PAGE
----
ATA Trapper Talk
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News: 2019 TRAPPERS WORKSHOP OCT. 25-27
 
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Author Topic: Upcoming beaver populations  (Read 1277 times)
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Trav821
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« on: June 06, 2019, 10:02:07 PM »

Much of the Arkansas river basin has seen a massive amount of water this spring. I am eager to get on the river to find the new cuts and backwashes. Although sad because I know, like spring and fall 2015 floods reek havoc on what little marsh habitat we have. Heavy washes of sand filling in spots of cattail, suppresses their growth for a few seasons. Debris piles can be a nice new find for mink,coon, and otter and even the occasional new beaver hooch. I am curious though what the flooding does in the way of young of the year  beaver. I know some are bound to be lost. What’s your opinion on population densities after floods reside? New genetics wash down? Will a beaver have another litter after an early spring litter. I noticed a lot of small rats the 15/16 season I suspect late litters after the flood, but the food left and so did the rats for a bit. Then a year or 2 of unstable water etc etc etc.

Also on a side note,  all the media coverage the flood has got, is this levee going to hold is that, the price of beefs going to go up, my wheat is wet. How bout Thank you Trappers! Surely unbeknownst to the public, how much levee damage would have been sustained from hog rooting, beaver and rat tunneling had there not been Trappers in the midst. Water rushing through bank dens and areas void of vegetation due to over abundance of hogs or beaver, makes quick work of the integrity of a bank or levee. You have saved the day again! And no one even knows.......
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Roy Woods
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« Reply #1 on: June 08, 2019, 11:04:29 PM »

Good thoughts, Travis, regarding the trappers being a positive factor in maintaining the integrity of the levees by our trapping activities.  It would be a definite positive for all trappers in the state should someone in a position of authority such as the Arkansas Game and Fish Commission, or someone in the state administrative offices, to make a public statement to this effect. 
I also share your thoughts about the animal population after large rains and floods.  I noticed a decline in the animal populations up here after the large spring rains that we had 3 years ago.  It was like they all moved away, but I suspect that the spring births of many were washed away and became catfish bait.  We didn't have that much rain up here, at least not of the flooding kind this year.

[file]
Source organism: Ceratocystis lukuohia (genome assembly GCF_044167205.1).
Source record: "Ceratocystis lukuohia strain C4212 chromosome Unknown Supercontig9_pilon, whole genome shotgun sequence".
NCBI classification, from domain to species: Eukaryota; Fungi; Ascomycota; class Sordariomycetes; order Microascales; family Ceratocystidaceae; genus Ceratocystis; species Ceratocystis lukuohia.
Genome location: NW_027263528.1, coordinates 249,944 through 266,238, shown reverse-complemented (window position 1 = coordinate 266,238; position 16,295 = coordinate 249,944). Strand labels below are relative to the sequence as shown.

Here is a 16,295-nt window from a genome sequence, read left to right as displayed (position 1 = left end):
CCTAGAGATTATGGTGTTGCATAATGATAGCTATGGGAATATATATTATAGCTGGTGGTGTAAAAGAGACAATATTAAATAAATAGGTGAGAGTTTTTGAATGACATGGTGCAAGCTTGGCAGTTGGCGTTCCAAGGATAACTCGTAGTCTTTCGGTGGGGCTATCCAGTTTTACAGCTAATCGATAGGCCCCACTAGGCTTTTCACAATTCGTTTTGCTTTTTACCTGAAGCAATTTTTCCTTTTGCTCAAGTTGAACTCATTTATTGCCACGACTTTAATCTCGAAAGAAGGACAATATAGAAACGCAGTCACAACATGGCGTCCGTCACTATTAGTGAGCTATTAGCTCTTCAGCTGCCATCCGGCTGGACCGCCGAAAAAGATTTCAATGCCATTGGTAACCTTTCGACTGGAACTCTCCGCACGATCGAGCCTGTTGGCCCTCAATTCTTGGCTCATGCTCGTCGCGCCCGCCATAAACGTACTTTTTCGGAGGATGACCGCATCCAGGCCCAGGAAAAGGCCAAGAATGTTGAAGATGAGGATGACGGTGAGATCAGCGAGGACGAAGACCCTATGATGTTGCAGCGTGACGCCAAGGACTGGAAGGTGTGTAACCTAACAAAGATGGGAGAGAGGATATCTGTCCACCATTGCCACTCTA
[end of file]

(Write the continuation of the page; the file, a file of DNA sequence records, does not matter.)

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Beaver
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« Reply #2 on: July 01, 2019, 03:06:35 PM »

Very interesting thoughts
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If you can either quickly or quietly switch out shells, you can bring home almost anything.
Al Crandall
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« Reply #3 on: July 07, 2019, 12:24:39 PM »

Only been trapping since around 1995, mostly nuisance wildlife control, so I don't have the knowledge that some of you guys and gals do, just my opinion but I think beaver at least in my area are thriving, (White County and surrounding areas), you don't have to walk far to find a dam or damage. I quit trapping for about five years, after the first of the year I called White county and they had bounty money, Called a farmer in Griffithsville where I trapped 5 years ago and I was up and running again, he couldn't get in his fields to plant crops, then I picked up a small land owner, dropped my business cards where ever I went, tractor supply and implement companies, Picked up a sod farm in McRae, Beaver bounty ran out somewhere around March as usual, started charging $20 a beaver to keep me in gas money to keep operating. picked up another farmer in Bald Knob with flooded fields and then a Dr. out of Little Rock with hunting and farming land across the creek from the Bald Knob farmer, then a farmer with about 2000 acres in McCrory, stopped two or three times for a week or two to wait til the first of the month for my next retirement check or to do maint. on equipment, buy more traps or build more drowning rods and then up and running again, said many times, don't do it for the money but can't do it without money, turned 68 yesterday, guess I'll keep doing it as long as I'm able.
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Roy Woods
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« Reply #4 on: July 07, 2019, 04:29:18 PM »

Al, the supply is there, and the landowners demand is good.  When supply and demand are both positive, this equates to higher prices for your efforts.  You shouldn't have to dip into your social security check for expense money for taking care of someone's problem beavers.  Whatever you do, good luck.   
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